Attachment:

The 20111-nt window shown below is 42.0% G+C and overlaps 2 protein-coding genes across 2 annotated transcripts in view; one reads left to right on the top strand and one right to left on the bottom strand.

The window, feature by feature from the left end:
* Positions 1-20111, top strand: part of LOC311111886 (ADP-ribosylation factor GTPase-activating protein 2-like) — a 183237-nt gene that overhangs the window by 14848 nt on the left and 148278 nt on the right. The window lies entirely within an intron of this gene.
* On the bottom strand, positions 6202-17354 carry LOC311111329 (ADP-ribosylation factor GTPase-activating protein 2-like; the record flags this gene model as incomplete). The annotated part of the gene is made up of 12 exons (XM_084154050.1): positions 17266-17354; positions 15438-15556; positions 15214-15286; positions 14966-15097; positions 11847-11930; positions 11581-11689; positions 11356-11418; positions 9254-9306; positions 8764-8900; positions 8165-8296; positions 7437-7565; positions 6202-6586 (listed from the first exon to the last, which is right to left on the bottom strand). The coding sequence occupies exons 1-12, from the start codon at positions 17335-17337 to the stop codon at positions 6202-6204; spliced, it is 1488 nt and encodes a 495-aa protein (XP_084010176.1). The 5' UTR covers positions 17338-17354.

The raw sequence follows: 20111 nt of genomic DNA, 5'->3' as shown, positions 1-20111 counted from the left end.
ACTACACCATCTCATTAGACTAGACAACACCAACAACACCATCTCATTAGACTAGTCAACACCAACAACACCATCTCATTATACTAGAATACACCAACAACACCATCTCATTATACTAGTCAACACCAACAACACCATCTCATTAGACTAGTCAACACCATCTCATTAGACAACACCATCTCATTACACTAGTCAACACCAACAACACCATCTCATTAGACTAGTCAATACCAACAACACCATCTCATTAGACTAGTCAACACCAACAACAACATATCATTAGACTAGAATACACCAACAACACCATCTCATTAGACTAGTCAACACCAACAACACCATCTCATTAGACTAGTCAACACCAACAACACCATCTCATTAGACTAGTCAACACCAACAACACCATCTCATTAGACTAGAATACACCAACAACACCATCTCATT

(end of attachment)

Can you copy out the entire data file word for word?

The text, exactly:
The 20111-nt window shown below is 42.0% G+C and overlaps 2 protein-coding genes across 2 annotated transcripts in view; one reads left to right on the top strand and one right to left on the bottom strand.

The window, feature by feature from the left end:
* Positions 1-20111, top strand: part of LOC311111886 (ADP-ribosylation factor GTPase-activating protein 2-like) — a 183237-nt gene that overhangs the window by 14848 nt on the left and 148278 nt on the right. The window lies entirely within an intron of this gene.
* On the bottom strand, positions 6202-17354 carry LOC311111329 (ADP-ribosylation factor GTPase-activating protein 2-like; the record flags this gene model as incomplete). The annotated part of the gene is made up of 12 exons (XM_084154050.1): positions 17266-17354; positions 15438-15556; positions 15214-15286; positions 14966-15097; positions 11847-11930; positions 11581-11689; positions 11356-11418; positions 9254-9306; positions 8764-8900; positions 8165-8296; positions 7437-7565; positions 6202-6586 (listed from the first exon to the last, which is right to left on the bottom strand). The coding sequence occupies exons 1-12, from the start codon at positions 17335-17337 to the stop codon at positions 6202-6204; spliced, it is 1488 nt and encodes a 495-aa protein (XP_084010176.1). The 5' UTR covers positions 17338-17354.

The raw sequence follows: 20111 nt of genomic DNA, 5'->3' as shown, positions 1-20111 counted from the left end.
ACTACACCATCTCATTAGACTAGACAACACCAACAACACCATCTCATTAGACTAGTCAACACCAACAACACCATCTCATTATACTAGAATACACCAACAACACCATCTCATTATACTAGTCAACACCAACAACACCATCTCATTAGACTAGTCAACACCATCTCATTAGACAACACCATCTCATTACACTAGTCAACACCAACAACACCATCTCATTAGACTAGTCAATACCAACAACACCATCTCATTAGACTAGTCAACACCAACAACAACATATCATTAGACTAGAATACACCAACAACACCATCTCATTAGACTAGTCAACACCAACAACACCATCTCATTAGACTAGTCAACACCAACAACACCATCTCATTAGACTAGTCAACACCAACAACACCATCTCATTAGACTAGAATACACCAACAACACCATCTCATT